It’s not all steamy showers at the Montero State Prison for Lil Nas X.
While commanding the stage at the 2021 MTV Video Music Awards on Sunday (September 12), the “power bottom rapper” leveraged his platform to impart a powerful message about HIV/AIDS in the United States. The subtle but important shout-out came courtesy of activist Mardrequs Harris, director of community investments for the Southern AIDS Coalition, a regional group serving people living with HIV/AIDS below the Mason-Dixon line.
Harris joined Nas X — a Georgia native, for the record — onstage in black pants and a matching black shirt emblazoned with “433,816” in red. That is the number of Americans living with HIV in the South as of 2015. It has “increased substantially” in the six years since then, according to GLAAD and Gilead’s COMPASS Initiative.
.@LilNasX delivered a powerful performance at the #VMAs and shined a spotlight on the stigma that fuels HIV, especially across the South. Mardrequs Harris from @SouthernAIDSCo wore the number 433,816 in red, representing the the number of people living with HIV in the U.S. South pic.twitter.com/XNLvt9x9C7
— GLAAD (@glaad) September 13, 2021
“This experience was surreal!” Harris said in a statement. “Having the opportunity to share the stage with Lil Nas X was something I never would have imagined. And to have him use his platform to raise awareness about HIV stigma is invaluable to our work.”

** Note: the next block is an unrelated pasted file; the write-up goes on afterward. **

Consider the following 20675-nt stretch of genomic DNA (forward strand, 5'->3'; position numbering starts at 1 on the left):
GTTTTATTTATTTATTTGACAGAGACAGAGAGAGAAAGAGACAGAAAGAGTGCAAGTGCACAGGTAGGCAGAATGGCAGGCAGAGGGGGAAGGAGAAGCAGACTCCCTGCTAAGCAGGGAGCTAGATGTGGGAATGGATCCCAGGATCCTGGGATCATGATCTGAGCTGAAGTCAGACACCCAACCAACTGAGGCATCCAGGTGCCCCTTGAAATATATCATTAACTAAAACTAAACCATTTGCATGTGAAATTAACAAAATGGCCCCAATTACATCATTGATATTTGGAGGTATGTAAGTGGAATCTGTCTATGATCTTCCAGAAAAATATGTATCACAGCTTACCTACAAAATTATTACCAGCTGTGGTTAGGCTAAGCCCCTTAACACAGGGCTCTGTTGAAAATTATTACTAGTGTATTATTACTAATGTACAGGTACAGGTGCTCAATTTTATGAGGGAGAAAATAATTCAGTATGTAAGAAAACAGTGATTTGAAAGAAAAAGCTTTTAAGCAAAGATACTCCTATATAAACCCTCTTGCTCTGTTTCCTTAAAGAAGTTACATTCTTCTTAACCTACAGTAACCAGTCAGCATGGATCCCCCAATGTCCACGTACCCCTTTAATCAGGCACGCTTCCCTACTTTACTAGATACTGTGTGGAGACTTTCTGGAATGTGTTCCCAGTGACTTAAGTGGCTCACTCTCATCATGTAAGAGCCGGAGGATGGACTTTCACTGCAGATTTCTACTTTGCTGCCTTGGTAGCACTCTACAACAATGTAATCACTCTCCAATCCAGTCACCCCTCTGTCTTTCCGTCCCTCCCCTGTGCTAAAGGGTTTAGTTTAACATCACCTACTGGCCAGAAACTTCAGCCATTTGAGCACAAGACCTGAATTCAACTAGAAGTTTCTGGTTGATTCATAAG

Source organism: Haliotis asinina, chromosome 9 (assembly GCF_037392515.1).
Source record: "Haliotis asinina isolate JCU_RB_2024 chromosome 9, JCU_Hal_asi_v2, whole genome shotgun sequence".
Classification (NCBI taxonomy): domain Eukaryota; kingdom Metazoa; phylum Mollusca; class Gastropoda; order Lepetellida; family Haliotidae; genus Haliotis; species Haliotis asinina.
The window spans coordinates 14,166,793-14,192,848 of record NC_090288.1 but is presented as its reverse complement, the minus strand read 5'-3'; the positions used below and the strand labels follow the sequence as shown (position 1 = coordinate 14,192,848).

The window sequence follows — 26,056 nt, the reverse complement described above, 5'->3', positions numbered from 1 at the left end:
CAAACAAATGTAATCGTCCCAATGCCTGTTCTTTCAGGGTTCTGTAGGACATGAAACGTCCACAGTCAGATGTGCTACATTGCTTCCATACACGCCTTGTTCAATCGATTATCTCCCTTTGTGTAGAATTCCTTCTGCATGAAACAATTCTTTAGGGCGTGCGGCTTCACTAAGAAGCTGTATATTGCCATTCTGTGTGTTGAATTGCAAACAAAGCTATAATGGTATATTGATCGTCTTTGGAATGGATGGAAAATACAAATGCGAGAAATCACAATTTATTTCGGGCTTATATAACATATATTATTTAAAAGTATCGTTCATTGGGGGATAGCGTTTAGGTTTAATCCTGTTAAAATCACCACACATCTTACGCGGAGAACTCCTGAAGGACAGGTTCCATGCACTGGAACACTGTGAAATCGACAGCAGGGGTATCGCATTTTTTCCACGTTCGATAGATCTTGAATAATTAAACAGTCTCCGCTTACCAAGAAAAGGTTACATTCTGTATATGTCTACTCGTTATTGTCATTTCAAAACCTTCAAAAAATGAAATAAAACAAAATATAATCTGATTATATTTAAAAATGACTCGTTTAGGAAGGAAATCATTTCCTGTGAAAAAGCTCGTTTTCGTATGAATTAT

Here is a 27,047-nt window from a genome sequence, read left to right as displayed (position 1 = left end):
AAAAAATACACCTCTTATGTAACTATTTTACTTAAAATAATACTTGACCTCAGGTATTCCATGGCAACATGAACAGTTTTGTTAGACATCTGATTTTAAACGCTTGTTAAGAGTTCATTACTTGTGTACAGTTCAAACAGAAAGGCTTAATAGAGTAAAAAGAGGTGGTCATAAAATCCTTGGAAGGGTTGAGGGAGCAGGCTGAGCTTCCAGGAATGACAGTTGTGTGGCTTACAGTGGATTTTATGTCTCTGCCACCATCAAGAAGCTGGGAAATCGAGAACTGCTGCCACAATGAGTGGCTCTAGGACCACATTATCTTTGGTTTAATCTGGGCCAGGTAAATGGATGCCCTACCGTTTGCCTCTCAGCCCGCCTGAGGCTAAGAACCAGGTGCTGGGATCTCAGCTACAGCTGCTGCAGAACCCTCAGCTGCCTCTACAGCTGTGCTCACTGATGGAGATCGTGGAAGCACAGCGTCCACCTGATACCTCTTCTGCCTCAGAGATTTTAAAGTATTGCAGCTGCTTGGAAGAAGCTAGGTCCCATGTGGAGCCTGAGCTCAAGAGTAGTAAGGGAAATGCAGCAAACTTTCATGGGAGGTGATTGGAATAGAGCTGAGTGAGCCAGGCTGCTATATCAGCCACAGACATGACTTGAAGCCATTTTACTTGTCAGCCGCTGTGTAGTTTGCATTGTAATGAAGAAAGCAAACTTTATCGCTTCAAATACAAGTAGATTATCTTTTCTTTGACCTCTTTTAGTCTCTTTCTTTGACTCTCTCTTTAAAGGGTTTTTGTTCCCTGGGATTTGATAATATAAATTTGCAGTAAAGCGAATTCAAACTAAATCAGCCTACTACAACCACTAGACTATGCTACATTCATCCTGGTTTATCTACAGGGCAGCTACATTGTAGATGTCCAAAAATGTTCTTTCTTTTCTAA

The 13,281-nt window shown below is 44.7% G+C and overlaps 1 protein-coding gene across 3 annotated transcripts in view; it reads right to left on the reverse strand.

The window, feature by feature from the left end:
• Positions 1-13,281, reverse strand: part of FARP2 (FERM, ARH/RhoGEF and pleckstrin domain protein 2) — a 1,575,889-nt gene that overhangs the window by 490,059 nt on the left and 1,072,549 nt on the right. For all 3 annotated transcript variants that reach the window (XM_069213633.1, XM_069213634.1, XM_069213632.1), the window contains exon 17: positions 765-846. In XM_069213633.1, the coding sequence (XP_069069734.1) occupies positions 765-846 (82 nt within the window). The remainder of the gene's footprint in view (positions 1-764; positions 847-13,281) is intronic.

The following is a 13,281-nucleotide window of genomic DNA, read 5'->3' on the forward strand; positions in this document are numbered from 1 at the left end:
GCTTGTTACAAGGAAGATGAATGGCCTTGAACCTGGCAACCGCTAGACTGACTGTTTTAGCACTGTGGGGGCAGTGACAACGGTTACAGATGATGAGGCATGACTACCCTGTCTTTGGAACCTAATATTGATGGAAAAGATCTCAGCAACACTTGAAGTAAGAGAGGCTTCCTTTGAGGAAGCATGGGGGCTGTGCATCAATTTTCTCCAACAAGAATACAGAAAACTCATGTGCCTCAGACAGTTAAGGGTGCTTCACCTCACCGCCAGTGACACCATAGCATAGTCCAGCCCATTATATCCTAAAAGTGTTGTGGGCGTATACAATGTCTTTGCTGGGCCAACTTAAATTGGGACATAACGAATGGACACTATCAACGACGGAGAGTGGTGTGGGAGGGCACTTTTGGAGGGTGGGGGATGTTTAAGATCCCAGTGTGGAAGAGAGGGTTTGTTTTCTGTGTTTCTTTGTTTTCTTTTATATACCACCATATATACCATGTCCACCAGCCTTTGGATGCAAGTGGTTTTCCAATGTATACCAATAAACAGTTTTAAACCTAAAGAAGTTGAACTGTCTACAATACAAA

In addition to welcoming Harris onstage, Nas X launched a “baby registry” for fans who wish to donate to a good cause in his name. Many of the organizations it benefits support LGBTQ+ advocacy and HIV/AIDS activism. The name, of course, is a reference to the out rapper’s forthcoming birth of his long-awaited debut album, Montero, due this Friday (September 17).
In a statement, activist DaShawn Usher, GLAAD’s associate director for communities of color, commended Nas X for “using the iconic VMAs stage to highlight HIV in the U.S. South, where HIV rates and HIV stigma continues to impact our community despite advances in prevention and the fact that people with HIV today lead long, healthy lives and, when on proper medication, cannot transmit the virus.” (DaBaby, are you taking notes?)
Sunday’s show was a banner night for the 22-year-old rapper, who performed a sexy, super-queer rendition of his hit singles “Industry Baby” and “Montero (Call Me By Your Name).” And that was before he took home Video of the Year, the VMAs’s top honor, for “Montero”’s smoking-hot visuals.
“I want to say thank you to the gay agenda,” Nas X told the audience after dancing his way to the podium. “Let’s go gay agenda!”